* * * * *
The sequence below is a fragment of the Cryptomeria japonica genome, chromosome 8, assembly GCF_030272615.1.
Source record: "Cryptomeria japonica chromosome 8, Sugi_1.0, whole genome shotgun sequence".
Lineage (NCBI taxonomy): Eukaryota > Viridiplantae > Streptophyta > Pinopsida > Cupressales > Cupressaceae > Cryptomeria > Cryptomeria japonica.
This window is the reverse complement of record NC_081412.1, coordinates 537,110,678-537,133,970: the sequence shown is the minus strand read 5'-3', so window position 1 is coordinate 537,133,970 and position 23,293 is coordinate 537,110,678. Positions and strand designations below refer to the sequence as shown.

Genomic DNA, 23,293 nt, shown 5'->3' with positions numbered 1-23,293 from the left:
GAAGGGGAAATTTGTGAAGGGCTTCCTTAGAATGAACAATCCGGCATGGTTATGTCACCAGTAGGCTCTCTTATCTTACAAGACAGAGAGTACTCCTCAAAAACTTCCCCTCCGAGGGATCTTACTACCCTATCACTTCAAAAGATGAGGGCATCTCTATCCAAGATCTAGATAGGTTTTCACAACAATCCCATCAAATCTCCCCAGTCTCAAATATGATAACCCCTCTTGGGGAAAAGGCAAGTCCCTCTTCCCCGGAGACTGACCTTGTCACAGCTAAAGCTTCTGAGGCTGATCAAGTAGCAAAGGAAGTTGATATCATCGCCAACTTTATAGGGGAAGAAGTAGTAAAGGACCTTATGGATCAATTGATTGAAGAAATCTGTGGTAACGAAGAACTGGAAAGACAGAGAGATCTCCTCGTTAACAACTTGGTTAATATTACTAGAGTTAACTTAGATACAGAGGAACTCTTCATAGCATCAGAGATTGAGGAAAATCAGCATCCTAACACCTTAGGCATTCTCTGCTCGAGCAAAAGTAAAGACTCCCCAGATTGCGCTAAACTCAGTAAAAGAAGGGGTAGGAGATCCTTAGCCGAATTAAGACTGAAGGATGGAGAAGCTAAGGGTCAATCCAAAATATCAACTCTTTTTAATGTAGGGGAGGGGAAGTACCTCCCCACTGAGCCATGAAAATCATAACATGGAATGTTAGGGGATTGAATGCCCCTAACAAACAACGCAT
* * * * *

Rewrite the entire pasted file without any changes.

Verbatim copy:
The sequence below is a fragment of the Cryptomeria japonica genome, chromosome 8, assembly GCF_030272615.1.
Source record: "Cryptomeria japonica chromosome 8, Sugi_1.0, whole genome shotgun sequence".
Lineage (NCBI taxonomy): Eukaryota > Viridiplantae > Streptophyta > Pinopsida > Cupressales > Cupressaceae > Cryptomeria > Cryptomeria japonica.
This window is the reverse complement of record NC_081412.1, coordinates 537,110,678-537,133,970: the sequence shown is the minus strand read 5'-3', so window position 1 is coordinate 537,133,970 and position 23,293 is coordinate 537,110,678. Positions and strand designations below refer to the sequence as shown.

Genomic DNA, 23,293 nt, shown 5'->3' with positions numbered 1-23,293 from the left:
GAAGGGGAAATTTGTGAAGGGCTTCCTTAGAATGAACAATCCGGCATGGTTATGTCACCAGTAGGCTCTCTTATCTTACAAGACAGAGAGTACTCCTCAAAAACTTCCCCTCCGAGGGATCTTACTACCCTATCACTTCAAAAGATGAGGGCATCTCTATCCAAGATCTAGATAGGTTTTCACAACAATCCCATCAAATCTCCCCAGTCTCAAATATGATAACCCCTCTTGGGGAAAAGGCAAGTCCCTCTTCCCCGGAGACTGACCTTGTCACAGCTAAAGCTTCTGAGGCTGATCAAGTAGCAAAGGAAGTTGATATCATCGCCAACTTTATAGGGGAAGAAGTAGTAAAGGACCTTATGGATCAATTGATTGAAGAAATCTGTGGTAACGAAGAACTGGAAAGACAGAGAGATCTCCTCGTTAACAACTTGGTTAATATTACTAGAGTTAACTTAGATACAGAGGAACTCTTCATAGCATCAGAGATTGAGGAAAATCAGCATCCTAACACCTTAGGCATTCTCTGCTCGAGCAAAAGTAAAGACTCCCCAGATTGCGCTAAACTCAGTAAAAGAAGGGGTAGGAGATCCTTAGCCGAATTAAGACTGAAGGATGGAGAAGCTAAGGGTCAATCCAAAATATCAACTCTTTTTAATGTAGGGGAGGGGAAGTACCTCCCCACTGAGCCATGAAAATCATAACATGGAATGTTAGGGGATTGAATGCCCCTAACAAACAACGCAT